Energy recovery in air handling systems in non-residential buildings - design considerations
Paper in proceedings, 2010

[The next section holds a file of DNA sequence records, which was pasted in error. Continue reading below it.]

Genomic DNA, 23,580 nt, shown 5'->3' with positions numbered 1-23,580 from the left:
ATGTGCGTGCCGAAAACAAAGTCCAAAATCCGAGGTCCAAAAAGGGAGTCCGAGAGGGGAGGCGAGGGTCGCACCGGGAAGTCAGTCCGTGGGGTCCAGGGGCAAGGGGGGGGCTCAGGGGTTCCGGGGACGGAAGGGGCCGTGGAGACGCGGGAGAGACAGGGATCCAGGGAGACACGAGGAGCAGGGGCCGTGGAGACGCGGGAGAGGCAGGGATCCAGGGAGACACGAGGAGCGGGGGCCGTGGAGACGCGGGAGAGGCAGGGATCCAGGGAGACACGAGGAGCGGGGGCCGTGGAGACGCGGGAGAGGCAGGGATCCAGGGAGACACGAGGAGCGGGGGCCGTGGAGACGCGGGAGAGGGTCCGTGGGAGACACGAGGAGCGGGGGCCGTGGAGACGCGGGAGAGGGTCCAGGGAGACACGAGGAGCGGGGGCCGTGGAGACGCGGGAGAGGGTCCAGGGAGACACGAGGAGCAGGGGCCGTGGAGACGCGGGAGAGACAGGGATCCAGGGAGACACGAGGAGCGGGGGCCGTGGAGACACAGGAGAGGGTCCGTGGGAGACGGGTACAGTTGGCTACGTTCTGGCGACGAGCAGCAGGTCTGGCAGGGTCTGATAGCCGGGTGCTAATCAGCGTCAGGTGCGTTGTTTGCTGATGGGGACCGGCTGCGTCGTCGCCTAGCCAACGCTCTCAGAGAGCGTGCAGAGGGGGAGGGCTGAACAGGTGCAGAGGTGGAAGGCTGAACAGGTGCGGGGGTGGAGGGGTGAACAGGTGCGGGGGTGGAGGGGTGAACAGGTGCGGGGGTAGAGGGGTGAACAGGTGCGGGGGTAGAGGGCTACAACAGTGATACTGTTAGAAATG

Heating of supply air and drive energy to fans and pumps predominate the energy use of HVAC systems in non-residential buildings in cold, dry climates. Hence heat recovery and the effect on fan energy is of interest whereas recovery of cooling and moisture is less of an issue. This study looks at dedicated outdoor air systems with a run-around loop heat recovery or an enthalpy wheel heat recovery. In nonresidential buildings heat recovery with full capacity is used only during a part of the year but it still causes a pressure drop in the air round. In this situation the most energy efficient system with the highest temperature efficiency if one considers the If the value of electricity, compared to the value of heat, handling unit all year is not always the one penalty in fan energy is taken into account, the temperature efficiency might be even less important. In this case-study the enthalpy wheel with the lowest temperature efficiency was the most energy efficient choice on a system level. The same applies for the run-around loop systems, where the run-around loop with the lower temperature efficiency gave the better result. In the case of run-around loop systems there are different strategies for capacity control of the liquid flow to obtain optimal operation. Common alternatives are constant flow with variable temperature by means of a shunt group and variable flow by means flow control of a variable power is used compared to of two-way valve. A more energy efficient way is direct speed pump. In direct flow control a much smaller pump valve control. Shunt groups, in particular, result in pump power that is constant and unaffected by the real demand. Calculations based on measurements on a run-around loop system with direct flow control during three months show that the pump power after optimizing the flow can be reduced by 80 %.